West Springfield fire officials have reported two malfunctioning fire hydrants to the Water Department after their failure to work caused a delay fighting a fire Saturday night.
Firefighters responded to a multi-family home just before 11 p.m.
By then, flames were already rapidly spreading, but the situation took an even worse turn when the fight was temporarily halted.
"You actually feel useless, you're radioing back that there's no water, there's a dead hydrant, and then you try and find another hydrant hoping that another truck coming in is going to grab a hydrant," said Fire Chief William Flaherty.
He described the frustrating scene at 43 Fairview Ave. 48 hours after the fire nearly consumed the multi-family home, leaving 10 homeless.
The three engines and ladder company that responded were left temporarily useless after a series of malfunctioning hydrants.
"You actually feel useless or hopeless," he said.
That's exactly how Marlan Smith felt when he arrived to see the third story apartment he shares with his parents engulfed in flames.
"I was overwhelmed," he said, "the first thing I thought about was my parents."
When firefighters responded, the water pressure at the hydrant near Union street was not sufficient. Firefighters moved to the hydrant directly across the street from the burning building, but a stem broke, forcing them to move elsewhere. Finally, a hydrant near Main st. worked.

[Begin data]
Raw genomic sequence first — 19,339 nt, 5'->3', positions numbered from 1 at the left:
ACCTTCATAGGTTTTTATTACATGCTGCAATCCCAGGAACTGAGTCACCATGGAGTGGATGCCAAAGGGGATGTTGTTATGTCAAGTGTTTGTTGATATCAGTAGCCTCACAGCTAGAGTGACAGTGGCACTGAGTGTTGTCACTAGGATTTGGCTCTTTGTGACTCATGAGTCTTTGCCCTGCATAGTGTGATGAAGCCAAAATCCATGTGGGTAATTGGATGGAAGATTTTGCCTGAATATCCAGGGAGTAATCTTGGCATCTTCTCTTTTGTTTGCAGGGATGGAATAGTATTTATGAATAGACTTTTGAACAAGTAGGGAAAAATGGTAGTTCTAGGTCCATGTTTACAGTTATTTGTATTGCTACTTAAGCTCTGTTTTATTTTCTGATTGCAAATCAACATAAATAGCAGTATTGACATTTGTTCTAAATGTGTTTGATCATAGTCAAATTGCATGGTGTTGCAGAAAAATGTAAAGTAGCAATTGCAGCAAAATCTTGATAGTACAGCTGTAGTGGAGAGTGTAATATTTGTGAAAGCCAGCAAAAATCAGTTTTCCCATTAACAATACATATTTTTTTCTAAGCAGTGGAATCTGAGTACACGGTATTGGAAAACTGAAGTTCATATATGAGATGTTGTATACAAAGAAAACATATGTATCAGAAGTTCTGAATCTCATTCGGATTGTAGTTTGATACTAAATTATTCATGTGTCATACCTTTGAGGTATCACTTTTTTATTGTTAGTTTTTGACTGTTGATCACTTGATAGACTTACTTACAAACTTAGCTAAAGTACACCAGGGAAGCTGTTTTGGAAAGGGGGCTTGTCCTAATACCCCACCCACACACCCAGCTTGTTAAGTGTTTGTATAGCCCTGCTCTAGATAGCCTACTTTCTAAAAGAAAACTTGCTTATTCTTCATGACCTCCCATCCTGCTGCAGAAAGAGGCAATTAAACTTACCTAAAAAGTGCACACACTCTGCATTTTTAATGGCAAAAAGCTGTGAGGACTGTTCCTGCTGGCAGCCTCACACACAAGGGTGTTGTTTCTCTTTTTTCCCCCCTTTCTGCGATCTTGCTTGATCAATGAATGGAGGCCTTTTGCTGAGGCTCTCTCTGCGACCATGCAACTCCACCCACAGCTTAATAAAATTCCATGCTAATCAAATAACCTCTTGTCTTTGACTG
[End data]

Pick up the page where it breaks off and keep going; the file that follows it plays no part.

"That whole delay just let the fire spread rapidly coming across the roof," Flaherty said.
Nearly 15 minutes passed until firefighters were able to get water directly into the fire.
It was 15 minutes too long for residents like Smith.
"They need to do a check-up to even see if these things are working," he said.
Flaherty agrees. He said that a private company hired through the Department of Public Works and the Water Department does frequent checks.
"So this was really a surprise to us," he said.
Flaherty sent a report to the department. CBS 3 stopped by City Hall to ask officials why two hydrants on one street failed. Neither department officials nor the mayor were available for comment.
But it's a question residents who lost their homes are eager to have answered.
"It's only materials things, but still, we lost all those memories, pictures, everything," Smith said.
The Water Department opens at 7 a.m. Tuesday morning, and CBS 3 will be following up on this story to get these questions answered.
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